Category Archives: #writing

What is a writer and other conundrums

Many years ago a magazine article described in surprise how a famous Indian author formerly a banker had submitted his book proposal with an elaborate marketing plan. At the time, this was relatively new as writerly concepts went. Weren’t marketing plans the predilections of management graduates?

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The untaming of the women of Star Trek

Over a lifetime, the stories we love groom us to minimise the opaque ceiling that builds over our collective imagination. To reach insight we stand on the shoulders of giants. Sometimes, we need to get down from there.

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Narcissism and the idea of “the one”

Mirror mirror..

Exposed to the hubris of these five Trumpian years has been enlightening for those unskilled in dealing with every day narcissism. The over-the-topness of Mr Trump has been a mirror held up to the modern and ancient human. Our collective cultures have mutely favoured narcissistic individuals over millennia, and not necessarily over the top ones. Insidious persons embedded  in our daily lives from childhood remained undetected until recently. Before Mr Trump, too many of us lived this disconcerting reality, only subliminally aware that something was horribly wrong, riven with doubt, even guilt about the Jekyll-Hydes that walked among us.

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Has empathy become a vehicle for dopamine?

It seems easy to explain the state of the world by pinning everything on empathy, or the lack of it. If this answer to the problems of the world seems easy, it is. Especially, when some of the problems of the present began with emphasising empathy. How can this be possible?

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The tension between whataboutery and false equivalence.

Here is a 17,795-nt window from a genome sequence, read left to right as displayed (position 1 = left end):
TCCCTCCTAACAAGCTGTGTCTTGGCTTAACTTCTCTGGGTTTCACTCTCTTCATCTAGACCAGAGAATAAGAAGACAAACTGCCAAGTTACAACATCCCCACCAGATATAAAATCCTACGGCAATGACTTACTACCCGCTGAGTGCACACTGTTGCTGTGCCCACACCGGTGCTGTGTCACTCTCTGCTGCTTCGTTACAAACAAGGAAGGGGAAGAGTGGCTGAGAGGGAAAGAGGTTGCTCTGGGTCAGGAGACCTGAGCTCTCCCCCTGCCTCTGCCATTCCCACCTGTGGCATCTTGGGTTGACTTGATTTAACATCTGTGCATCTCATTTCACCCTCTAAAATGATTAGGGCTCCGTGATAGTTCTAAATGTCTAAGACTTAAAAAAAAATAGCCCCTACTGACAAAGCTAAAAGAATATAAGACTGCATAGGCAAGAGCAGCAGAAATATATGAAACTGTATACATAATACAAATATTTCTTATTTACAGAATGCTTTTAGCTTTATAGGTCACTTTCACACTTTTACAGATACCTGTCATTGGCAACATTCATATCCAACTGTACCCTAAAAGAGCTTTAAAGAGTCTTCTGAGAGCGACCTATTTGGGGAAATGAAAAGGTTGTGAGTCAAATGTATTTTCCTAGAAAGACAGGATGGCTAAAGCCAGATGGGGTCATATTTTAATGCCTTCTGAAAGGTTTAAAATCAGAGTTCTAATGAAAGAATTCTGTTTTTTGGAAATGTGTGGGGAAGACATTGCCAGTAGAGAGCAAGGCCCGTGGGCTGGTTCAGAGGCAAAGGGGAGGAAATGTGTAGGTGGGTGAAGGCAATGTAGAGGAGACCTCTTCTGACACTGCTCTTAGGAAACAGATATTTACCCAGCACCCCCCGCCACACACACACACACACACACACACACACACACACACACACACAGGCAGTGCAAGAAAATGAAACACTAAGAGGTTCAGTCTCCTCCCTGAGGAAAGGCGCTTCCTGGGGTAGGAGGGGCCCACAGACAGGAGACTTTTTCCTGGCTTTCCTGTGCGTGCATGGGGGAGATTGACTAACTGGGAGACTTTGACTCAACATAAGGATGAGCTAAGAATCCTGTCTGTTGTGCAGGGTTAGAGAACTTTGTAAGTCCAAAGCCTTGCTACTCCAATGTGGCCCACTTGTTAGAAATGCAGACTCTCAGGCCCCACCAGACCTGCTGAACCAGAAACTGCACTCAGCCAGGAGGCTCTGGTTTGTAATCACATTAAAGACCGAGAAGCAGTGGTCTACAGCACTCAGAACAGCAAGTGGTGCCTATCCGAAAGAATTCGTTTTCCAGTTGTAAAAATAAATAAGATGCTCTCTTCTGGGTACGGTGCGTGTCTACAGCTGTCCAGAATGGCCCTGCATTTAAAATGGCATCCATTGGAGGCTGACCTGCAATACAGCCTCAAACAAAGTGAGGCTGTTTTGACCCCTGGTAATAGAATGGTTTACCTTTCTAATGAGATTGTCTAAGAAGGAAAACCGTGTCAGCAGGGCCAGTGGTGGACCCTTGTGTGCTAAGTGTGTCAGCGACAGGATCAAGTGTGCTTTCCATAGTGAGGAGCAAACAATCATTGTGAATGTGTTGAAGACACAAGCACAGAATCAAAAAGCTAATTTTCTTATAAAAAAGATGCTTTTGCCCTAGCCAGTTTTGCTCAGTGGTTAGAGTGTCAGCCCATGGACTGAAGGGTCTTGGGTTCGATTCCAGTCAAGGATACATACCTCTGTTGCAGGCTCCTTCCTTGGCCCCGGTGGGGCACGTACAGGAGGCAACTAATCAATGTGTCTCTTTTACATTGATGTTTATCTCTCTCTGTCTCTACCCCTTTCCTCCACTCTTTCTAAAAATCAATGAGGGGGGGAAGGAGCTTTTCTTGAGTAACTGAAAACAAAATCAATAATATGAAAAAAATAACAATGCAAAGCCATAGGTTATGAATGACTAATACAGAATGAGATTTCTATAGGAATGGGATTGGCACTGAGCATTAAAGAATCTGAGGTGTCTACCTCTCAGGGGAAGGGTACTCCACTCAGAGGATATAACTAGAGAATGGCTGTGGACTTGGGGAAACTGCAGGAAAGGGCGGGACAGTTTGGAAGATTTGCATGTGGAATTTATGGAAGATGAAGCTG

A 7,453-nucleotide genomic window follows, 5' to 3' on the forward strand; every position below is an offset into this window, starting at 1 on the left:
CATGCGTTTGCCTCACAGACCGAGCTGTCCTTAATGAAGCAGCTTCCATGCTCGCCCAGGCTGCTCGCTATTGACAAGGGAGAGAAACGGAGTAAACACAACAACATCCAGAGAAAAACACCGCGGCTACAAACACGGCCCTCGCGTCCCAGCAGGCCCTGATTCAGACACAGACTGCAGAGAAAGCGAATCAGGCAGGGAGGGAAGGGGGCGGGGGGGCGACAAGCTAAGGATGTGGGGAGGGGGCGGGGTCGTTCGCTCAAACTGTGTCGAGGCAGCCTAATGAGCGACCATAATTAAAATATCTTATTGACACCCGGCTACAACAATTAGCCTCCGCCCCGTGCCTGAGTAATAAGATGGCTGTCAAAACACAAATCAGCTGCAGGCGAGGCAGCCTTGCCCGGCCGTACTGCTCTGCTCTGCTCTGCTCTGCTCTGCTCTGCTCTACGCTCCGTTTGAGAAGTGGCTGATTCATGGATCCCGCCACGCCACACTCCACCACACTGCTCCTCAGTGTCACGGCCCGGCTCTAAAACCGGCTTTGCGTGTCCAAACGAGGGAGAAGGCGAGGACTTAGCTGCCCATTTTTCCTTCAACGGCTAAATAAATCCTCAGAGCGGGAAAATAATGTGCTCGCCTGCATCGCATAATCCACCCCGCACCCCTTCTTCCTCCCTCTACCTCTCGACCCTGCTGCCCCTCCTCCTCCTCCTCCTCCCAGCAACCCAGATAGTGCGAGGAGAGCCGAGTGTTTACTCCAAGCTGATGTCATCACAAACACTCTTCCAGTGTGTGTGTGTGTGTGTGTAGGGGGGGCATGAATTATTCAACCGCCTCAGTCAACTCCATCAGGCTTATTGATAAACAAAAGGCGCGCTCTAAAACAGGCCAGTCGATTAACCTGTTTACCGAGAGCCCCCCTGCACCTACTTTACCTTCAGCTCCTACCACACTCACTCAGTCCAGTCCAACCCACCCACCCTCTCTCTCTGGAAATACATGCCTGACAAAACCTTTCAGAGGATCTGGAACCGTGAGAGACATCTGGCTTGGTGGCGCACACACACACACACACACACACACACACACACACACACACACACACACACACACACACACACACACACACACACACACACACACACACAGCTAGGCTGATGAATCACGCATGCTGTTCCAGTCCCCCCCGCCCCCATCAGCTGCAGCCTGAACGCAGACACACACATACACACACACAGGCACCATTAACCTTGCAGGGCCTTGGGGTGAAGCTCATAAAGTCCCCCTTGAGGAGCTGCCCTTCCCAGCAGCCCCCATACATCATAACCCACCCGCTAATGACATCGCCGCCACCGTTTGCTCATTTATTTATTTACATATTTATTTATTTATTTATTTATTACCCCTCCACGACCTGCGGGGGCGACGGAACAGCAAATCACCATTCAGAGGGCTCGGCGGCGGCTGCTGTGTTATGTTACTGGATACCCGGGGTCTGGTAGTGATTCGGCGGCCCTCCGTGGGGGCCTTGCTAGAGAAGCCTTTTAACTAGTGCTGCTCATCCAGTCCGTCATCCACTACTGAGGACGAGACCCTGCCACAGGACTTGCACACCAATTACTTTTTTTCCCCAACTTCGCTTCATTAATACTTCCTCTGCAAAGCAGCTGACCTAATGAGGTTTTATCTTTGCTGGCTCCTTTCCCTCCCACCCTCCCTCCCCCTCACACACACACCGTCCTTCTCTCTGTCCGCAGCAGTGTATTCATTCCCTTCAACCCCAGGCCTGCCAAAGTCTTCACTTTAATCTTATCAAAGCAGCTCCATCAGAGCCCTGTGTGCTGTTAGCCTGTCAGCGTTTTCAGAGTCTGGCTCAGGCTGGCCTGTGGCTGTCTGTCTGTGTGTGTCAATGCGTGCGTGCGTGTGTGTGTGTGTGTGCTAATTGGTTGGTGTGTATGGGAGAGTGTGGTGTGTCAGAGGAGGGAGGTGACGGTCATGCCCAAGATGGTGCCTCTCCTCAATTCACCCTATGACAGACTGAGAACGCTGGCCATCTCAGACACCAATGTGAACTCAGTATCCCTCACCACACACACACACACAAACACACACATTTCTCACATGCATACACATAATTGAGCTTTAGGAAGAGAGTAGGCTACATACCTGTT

Photo by Markus Winkler on

Everywhere in the world, self declaring good people who believe in fairness above all, in the rights of minorities and suppressed genders, have been tightening their intellectual belts after they were pranked by populists. In a very Shakespearean turn of events, they were hoist with their own petard. Or, hoisted by their habits of intellectual seriousness.

So serious were they they didn’t see when they fell into false equivalence to serve the needs of fair and equal reporting.

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Facts versus stories, what’s the difference?

Photo by Jeffrey Czum on

When three “dissenting” scientists gathered in Great Barrington, Massachusetts to issue a call asking for common sense in the world’s reaction to Covid19, it was strange to watch because of the world we live in, but also reassuring that experts were at last beginning to speak. They were reasonable and measured, not moralistic even though they are up against an orthodoxy of empathy, which is also a strange idea to have to express.

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How to save facts from factfulness

For years it has been drummed into us that correlation is not causation. To make this confusing, tobacco companies famously misused that one in the 1960s. A couple of days ago, the CDC director said the Covid 19 vaccine might only have 70 per cent immunogenicity. He said that to point out the necessity of wearing masks. But I wish he would have thought ahead to all the vaccine deniers out there who will no doubt pounce on this unrelated nugget of information.

As we have learned by now in the last few years of intense populism, people are capable of using whatever means necessary to “win” a point, not prove it. The need to win being greater than the need to prove. In the case of big tobacco, history tells us they already knew their point was unprovable.

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Not quite The Matrix

An ancient hyperreal passing for the postmodern

To come to terms with the magic realism of a feudal society is impossible without an understanding of the hyperreal. The family itself is a hyperreal place, and to wake up like Neo in its belly, to become aware that you are a battery in the engine of the patriarchy, is a surreal experience. For an awakening woman, the experience is compounded when a battery is given away to another family for its use. Is the life of a man or a woman in the hyperreality of the feudal realm anything other than an artifice?

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Digital distancing: Freedom from the Pavlovian grip of the ‘like’ button

All social media sites, even this one, come with buttons for liking a post and adding comments. Ever noticed what your brain feels like, that subliminal surge of neurochemicals, that happens when pressing those buttons, or when those buttons have lit up under your post. It’s quite the Pavlovian, conditioned rush that has gone not unnoticed, but nevertheless normalised over this last decade.

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